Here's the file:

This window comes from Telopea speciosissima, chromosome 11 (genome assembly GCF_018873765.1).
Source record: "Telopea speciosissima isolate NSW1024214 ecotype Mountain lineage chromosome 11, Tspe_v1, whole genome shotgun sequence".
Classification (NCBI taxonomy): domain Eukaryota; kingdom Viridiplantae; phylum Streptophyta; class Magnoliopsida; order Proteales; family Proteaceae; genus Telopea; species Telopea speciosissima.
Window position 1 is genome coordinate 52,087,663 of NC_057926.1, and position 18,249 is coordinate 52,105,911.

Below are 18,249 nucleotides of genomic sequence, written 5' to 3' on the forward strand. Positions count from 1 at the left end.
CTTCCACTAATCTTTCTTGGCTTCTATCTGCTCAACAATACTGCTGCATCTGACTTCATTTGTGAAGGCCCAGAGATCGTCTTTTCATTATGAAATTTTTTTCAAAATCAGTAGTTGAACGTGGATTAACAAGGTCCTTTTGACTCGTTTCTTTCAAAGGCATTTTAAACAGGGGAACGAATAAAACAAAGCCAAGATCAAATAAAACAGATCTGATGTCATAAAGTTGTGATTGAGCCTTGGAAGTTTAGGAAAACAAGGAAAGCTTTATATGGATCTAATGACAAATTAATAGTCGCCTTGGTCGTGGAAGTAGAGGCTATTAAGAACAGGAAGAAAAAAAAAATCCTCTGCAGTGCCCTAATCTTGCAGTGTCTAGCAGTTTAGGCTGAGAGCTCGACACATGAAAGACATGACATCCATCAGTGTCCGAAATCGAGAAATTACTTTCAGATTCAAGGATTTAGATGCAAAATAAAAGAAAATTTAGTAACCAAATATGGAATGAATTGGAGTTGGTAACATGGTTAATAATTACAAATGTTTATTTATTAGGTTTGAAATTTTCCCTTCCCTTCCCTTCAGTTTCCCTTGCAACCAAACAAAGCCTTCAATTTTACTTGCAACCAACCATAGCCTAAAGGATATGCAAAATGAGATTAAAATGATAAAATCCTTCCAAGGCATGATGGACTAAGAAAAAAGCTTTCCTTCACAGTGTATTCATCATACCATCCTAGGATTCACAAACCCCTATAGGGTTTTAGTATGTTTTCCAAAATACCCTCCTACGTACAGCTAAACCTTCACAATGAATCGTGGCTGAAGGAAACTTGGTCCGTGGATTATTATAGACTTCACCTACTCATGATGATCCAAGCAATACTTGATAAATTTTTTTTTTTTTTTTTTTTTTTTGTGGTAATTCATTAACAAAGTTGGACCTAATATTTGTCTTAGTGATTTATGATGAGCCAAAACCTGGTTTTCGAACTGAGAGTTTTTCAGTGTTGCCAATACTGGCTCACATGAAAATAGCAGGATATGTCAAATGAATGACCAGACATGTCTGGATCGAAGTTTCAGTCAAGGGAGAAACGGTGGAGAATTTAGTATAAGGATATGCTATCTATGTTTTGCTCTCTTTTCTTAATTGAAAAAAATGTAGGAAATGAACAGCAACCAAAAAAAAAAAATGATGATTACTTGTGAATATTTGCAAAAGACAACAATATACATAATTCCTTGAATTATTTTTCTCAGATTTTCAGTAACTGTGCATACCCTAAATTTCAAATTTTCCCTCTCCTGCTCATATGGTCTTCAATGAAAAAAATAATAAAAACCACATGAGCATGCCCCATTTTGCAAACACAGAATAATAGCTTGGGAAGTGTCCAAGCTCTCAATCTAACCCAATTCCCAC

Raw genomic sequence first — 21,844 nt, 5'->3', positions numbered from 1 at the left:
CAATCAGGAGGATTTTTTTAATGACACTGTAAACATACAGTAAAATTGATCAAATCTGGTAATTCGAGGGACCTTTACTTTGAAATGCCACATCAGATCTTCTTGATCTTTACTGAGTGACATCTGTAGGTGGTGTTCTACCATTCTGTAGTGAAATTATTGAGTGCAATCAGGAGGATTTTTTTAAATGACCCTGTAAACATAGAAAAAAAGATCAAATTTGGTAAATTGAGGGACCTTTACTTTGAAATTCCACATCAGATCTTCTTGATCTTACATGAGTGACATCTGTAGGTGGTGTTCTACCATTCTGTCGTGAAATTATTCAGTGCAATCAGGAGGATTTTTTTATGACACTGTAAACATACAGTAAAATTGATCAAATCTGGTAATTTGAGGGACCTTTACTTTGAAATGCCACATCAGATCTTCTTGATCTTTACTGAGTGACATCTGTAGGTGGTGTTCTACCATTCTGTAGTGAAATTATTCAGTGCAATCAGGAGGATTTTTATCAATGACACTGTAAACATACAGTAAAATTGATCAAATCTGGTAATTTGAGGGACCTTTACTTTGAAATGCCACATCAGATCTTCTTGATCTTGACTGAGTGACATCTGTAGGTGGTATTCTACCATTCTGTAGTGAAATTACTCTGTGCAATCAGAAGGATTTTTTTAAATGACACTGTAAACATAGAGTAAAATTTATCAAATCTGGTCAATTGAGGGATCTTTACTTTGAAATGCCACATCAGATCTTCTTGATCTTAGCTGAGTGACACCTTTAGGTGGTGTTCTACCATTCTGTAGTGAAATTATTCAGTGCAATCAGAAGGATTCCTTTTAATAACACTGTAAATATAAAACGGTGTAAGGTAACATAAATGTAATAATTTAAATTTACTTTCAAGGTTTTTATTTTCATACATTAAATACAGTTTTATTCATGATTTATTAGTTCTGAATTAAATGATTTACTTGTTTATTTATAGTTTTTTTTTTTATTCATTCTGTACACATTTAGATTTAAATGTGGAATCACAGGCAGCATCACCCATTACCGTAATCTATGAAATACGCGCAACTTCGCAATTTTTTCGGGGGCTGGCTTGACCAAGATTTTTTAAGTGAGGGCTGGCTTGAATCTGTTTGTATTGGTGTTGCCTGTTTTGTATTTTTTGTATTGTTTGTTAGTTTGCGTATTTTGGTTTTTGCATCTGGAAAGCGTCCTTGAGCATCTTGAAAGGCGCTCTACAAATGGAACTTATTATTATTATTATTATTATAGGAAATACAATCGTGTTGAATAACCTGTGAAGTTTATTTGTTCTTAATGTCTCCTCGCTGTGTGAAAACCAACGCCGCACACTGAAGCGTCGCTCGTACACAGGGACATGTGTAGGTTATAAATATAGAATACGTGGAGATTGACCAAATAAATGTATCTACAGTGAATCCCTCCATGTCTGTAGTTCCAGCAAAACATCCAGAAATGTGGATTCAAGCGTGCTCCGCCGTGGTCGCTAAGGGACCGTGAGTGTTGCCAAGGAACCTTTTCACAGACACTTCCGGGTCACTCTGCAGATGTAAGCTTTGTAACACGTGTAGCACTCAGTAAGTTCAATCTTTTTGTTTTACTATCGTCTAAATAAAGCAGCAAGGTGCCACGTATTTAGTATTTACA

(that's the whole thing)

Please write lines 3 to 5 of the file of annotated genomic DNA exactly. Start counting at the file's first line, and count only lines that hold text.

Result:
Classification (NCBI taxonomy): domain Eukaryota; kingdom Viridiplantae; phylum Streptophyta; class Magnoliopsida; order Proteales; family Proteaceae; genus Telopea; species Telopea speciosissima.
Window position 1 is genome coordinate 52,087,663 of NC_057926.1, and position 18,249 is coordinate 52,105,911.

Below are 18,249 nucleotides of genomic sequence, written 5' to 3' on the forward strand. Positions count from 1 at the left end.